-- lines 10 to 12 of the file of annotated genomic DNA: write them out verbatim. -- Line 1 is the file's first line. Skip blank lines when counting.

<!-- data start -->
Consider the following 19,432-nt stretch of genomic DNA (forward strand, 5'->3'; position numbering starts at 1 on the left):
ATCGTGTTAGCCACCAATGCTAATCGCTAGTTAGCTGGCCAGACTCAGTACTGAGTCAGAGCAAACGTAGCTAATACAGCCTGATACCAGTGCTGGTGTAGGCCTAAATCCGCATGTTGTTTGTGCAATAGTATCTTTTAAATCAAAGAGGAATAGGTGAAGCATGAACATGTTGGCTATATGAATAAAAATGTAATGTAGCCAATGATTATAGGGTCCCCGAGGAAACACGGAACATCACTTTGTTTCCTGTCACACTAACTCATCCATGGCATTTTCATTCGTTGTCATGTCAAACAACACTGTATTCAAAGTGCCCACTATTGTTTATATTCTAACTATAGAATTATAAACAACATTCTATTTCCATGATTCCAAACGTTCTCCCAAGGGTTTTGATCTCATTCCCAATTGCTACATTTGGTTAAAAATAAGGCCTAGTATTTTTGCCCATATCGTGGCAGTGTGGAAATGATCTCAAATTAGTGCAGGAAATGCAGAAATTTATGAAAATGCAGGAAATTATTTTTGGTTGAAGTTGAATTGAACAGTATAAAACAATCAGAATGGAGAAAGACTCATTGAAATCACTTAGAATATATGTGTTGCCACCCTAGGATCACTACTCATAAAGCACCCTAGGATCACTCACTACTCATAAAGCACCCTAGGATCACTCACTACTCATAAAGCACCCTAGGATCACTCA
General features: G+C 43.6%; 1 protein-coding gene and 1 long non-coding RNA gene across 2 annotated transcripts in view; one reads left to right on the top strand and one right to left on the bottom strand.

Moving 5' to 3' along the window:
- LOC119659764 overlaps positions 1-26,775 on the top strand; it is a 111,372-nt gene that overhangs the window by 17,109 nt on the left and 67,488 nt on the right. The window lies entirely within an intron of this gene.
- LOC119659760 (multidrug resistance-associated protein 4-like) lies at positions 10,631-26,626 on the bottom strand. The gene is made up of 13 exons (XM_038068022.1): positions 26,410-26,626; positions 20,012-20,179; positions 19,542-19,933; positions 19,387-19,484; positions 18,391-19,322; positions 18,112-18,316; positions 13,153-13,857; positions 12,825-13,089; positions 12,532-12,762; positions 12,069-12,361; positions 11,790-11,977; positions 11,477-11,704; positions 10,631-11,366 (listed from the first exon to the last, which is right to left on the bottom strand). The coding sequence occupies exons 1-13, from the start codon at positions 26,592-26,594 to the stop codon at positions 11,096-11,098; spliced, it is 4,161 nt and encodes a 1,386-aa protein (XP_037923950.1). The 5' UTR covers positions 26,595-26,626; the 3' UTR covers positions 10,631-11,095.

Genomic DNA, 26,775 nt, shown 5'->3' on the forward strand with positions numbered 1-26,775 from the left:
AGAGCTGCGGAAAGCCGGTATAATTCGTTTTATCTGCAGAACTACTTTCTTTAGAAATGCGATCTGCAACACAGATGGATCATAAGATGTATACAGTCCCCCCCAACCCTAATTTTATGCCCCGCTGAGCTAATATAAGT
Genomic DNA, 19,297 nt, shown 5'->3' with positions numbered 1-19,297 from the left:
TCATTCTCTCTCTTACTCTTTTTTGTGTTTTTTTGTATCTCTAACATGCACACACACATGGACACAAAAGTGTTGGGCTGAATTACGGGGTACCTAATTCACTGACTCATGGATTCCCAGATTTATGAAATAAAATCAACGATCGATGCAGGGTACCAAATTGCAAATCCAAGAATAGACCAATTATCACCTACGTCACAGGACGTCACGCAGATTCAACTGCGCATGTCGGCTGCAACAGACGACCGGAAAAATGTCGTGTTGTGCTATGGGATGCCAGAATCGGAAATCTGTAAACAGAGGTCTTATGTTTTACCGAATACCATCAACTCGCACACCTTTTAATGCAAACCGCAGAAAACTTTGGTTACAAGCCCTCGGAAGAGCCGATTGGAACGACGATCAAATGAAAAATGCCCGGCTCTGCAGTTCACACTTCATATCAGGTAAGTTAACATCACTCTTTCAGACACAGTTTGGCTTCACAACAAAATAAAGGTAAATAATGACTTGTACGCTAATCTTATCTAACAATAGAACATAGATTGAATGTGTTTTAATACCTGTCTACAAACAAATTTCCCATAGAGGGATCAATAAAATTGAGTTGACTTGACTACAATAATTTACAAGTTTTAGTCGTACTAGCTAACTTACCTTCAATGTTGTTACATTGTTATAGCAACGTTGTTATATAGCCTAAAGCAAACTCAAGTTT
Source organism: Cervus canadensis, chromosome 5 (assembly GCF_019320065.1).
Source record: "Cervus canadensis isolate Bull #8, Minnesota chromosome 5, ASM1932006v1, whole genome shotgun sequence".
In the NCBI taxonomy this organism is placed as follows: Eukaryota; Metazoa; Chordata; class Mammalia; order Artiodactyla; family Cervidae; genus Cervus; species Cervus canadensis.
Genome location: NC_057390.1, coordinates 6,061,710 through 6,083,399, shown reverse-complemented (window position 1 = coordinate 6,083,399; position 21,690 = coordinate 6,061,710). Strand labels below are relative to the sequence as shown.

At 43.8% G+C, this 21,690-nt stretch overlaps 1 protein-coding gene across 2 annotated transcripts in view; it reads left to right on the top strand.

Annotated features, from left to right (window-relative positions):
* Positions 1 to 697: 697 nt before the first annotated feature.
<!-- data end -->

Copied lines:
TCATTCTCTCTCTTACTCTTTTTTGTGTTTTTTTGTATCTCTAACATGCACACACACATGGACACAAAAGTGTTGGGCTGAATTACGGGGTACCTAATTCACTGACTCATGGATTCCCAGATTTATGAAATAAAATCAACGATCGATGCAGGGTACCAAATTGCAAATCCAAGAATAGACCAATTATCACCTACGTCACAGGACGTCACGCAGATTCAACTGCGCATGTCGGCTGCAACAGACGACCGGAAAAATGTCGTGTTGTGCTATGGGATGCCAGAATCGGAAATCTGTAAACAGAGGTCTTATGTTTTACCGAATACCATCAACTCGCACACCTTTTAATGCAAACCGCAGAAAACTTTGGTTACAAGCCCTCGGAAGAGCCGATTGGAACGACGATCAAATGAAAAATGCCCGGCTCTGCAGTTCACACTTCATATCAGGTAAGTTAACATCACTCTTTCAGACACAGTTTGGCTTCACAACAAAATAAAGGTAAATAATGACTTGTACGCTAATCTTATCTAACAATAGAACATAGATTGAATGTGTTTTAATACCTGTCTACAAACAAATTTCCCATAGAGGGATCAATAAAATTGAGTTGACTTGACTACAATAATTTACAAGTTTTAGTCGTACTAGCTAACTTACCTTCAATGTTGTTACATTGTTATAGCAACGTTGTTATATAGCCTAAAGCAAACTCAAGTTT
Source organism: Cervus canadensis, chromosome 5 (assembly GCF_019320065.1).
Source record: "Cervus canadensis isolate Bull #8, Minnesota chromosome 5, ASM1932006v1, whole genome shotgun sequence".